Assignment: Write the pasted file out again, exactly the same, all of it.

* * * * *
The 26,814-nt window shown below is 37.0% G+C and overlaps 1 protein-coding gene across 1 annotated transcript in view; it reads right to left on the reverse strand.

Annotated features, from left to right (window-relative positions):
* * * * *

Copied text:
The 26,814-nt window shown below is 37.0% G+C and overlaps 1 protein-coding gene across 1 annotated transcript in view; it reads right to left on the reverse strand.

Annotated features, from left to right (window-relative positions):